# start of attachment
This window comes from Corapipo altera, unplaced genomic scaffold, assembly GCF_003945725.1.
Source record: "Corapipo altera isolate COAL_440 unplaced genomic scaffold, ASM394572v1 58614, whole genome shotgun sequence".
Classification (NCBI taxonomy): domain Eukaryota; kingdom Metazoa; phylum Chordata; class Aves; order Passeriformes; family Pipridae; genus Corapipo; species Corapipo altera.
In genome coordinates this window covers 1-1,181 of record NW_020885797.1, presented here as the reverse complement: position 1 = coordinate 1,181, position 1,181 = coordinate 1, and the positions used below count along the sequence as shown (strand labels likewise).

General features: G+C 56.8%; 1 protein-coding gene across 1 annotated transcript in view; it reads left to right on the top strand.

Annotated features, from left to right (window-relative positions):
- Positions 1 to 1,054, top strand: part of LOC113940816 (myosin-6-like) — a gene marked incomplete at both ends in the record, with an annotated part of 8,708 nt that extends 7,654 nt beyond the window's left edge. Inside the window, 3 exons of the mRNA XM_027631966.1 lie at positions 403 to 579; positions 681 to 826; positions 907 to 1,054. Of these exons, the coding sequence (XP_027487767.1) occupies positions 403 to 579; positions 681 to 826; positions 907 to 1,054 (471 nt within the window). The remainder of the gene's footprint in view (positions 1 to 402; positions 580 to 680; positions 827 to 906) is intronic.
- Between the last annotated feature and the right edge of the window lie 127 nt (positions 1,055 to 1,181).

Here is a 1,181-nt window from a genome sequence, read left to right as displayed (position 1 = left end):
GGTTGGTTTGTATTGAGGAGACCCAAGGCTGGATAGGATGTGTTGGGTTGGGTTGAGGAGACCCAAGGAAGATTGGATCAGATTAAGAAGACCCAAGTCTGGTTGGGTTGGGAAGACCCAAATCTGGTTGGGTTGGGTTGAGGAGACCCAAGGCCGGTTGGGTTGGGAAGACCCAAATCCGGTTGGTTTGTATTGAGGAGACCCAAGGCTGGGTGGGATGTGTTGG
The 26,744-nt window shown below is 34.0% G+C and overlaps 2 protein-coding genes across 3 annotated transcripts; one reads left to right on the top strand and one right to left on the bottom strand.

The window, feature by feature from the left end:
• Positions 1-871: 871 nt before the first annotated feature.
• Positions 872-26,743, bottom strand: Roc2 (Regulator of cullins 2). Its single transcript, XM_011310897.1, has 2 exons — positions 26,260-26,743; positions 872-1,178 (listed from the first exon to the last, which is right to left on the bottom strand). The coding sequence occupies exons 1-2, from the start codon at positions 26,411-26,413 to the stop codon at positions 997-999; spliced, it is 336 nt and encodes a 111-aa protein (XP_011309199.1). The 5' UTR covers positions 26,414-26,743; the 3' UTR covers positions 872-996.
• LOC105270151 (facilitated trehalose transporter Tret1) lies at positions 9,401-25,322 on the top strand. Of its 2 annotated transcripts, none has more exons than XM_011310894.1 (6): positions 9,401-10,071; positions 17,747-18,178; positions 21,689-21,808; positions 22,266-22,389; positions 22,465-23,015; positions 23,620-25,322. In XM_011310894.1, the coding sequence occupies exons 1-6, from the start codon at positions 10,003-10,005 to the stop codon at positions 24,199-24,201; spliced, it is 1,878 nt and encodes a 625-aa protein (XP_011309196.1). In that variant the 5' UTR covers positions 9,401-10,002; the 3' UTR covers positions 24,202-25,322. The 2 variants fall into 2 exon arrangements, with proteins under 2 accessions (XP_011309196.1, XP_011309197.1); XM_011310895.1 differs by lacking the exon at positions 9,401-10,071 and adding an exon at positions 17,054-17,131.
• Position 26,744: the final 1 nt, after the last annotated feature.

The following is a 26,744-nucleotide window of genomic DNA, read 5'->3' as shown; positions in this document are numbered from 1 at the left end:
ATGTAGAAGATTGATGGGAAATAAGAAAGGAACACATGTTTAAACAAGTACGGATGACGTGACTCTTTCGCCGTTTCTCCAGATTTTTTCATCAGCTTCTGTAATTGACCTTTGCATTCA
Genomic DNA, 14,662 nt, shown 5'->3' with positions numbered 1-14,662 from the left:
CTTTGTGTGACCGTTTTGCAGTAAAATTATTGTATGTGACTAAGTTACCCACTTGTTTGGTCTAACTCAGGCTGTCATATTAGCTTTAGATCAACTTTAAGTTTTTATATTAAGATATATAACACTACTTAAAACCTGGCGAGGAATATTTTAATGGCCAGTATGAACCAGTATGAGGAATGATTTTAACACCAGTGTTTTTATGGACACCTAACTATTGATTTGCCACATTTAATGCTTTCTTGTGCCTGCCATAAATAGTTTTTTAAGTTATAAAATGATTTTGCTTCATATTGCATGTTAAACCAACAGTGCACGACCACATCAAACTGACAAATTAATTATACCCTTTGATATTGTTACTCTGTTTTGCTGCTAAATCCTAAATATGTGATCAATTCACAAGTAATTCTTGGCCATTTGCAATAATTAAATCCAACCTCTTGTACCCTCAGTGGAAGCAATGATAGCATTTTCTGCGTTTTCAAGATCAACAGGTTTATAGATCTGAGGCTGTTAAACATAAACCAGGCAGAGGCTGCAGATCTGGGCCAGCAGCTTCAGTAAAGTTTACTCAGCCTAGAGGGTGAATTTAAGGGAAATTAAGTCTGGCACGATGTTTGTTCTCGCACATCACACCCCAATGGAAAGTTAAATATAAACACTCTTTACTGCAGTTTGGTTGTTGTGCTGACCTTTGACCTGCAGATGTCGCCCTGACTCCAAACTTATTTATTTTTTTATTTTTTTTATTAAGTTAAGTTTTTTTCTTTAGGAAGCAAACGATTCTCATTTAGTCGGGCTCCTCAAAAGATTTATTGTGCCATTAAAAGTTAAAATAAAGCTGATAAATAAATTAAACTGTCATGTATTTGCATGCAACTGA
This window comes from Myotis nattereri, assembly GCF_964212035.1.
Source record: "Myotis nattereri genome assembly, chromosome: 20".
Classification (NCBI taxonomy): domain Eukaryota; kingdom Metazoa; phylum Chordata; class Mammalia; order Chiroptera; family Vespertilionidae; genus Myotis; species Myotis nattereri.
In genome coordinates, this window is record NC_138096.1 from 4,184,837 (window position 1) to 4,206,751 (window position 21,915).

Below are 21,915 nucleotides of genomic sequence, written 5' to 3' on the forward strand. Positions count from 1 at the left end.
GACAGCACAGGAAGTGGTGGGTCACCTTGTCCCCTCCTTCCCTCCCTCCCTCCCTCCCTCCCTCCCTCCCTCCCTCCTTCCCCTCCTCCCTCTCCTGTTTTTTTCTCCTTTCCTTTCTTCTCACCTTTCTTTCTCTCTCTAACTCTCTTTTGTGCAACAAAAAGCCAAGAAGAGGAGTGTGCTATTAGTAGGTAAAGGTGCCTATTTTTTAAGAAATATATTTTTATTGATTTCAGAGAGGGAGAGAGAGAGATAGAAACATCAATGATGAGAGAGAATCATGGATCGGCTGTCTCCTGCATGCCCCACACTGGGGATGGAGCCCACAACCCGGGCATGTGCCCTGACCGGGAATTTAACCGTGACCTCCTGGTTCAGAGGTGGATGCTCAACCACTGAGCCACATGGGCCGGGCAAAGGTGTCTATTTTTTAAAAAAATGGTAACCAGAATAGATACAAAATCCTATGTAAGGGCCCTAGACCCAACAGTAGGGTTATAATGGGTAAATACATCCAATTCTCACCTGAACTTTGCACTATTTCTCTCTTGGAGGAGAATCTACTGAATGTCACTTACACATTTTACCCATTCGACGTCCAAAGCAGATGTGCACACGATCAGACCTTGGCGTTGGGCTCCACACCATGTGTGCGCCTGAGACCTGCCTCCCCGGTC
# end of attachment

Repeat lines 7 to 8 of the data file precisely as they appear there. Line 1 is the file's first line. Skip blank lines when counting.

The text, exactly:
- Positions 1 to 1,054, top strand: part of LOC113940816 (myosin-6-like) — a gene marked incomplete at both ends in the record, with an annotated part of 8,708 nt that extends 7,654 nt beyond the window's left edge. Inside the window, 3 exons of the mRNA XM_027631966.1 lie at positions 403 to 579; positions 681 to 826; positions 907 to 1,054. Of these exons, the coding sequence (XP_027487767.1) occupies positions 403 to 579; positions 681 to 826; positions 907 to 1,054 (471 nt within the window). The remainder of the gene's footprint in view (positions 1 to 402; positions 580 to 680; positions 827 to 906) is intronic.
- Between the last annotated feature and the right edge of the window lie 127 nt (positions 1,055 to 1,181).